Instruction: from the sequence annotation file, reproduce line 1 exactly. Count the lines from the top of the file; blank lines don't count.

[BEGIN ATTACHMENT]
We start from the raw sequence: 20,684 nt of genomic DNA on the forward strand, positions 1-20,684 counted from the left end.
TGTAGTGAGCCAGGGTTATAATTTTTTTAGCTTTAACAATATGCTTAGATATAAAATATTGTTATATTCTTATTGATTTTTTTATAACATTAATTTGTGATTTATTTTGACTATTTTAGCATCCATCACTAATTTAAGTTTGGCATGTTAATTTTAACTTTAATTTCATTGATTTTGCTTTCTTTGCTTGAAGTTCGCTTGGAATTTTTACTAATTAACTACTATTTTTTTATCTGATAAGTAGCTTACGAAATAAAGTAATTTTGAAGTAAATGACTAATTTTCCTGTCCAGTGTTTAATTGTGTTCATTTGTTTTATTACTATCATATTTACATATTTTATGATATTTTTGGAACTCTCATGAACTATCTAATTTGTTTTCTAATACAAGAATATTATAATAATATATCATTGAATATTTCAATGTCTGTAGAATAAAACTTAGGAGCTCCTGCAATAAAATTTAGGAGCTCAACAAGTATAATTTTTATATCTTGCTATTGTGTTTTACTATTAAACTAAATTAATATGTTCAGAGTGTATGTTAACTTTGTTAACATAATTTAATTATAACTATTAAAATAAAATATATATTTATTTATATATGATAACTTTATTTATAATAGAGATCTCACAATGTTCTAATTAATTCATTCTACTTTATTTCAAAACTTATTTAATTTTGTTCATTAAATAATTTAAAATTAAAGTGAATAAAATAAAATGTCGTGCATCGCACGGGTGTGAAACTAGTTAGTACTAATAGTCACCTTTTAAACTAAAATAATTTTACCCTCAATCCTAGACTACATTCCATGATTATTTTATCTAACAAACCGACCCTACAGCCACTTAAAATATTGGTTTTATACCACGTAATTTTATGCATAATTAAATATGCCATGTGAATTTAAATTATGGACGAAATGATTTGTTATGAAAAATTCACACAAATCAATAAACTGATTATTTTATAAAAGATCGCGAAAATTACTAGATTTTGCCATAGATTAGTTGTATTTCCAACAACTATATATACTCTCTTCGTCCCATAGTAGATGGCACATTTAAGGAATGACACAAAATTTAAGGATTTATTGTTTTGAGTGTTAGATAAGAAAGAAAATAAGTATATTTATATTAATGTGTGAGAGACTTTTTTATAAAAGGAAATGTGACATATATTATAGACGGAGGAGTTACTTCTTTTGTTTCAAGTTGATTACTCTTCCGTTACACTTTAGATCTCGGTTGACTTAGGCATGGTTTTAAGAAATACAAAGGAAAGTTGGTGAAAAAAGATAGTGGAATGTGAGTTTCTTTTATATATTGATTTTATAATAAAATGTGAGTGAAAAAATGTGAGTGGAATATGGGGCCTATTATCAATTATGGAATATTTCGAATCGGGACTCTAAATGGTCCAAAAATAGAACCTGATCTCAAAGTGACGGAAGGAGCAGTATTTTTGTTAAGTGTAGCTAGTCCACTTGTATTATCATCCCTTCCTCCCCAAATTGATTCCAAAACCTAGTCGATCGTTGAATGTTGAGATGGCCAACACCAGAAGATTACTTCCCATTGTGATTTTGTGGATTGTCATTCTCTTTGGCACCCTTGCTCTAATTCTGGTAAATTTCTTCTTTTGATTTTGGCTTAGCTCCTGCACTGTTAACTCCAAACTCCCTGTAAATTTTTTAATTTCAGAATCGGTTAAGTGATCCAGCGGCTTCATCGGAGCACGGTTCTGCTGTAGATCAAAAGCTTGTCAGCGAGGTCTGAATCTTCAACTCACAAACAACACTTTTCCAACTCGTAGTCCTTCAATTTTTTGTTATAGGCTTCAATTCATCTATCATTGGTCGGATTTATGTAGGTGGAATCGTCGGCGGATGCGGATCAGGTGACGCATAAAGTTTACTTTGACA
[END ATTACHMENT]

We start from the raw sequence: 20,684 nt of genomic DNA on the forward strand, positions 1-20,684 counted from the left end.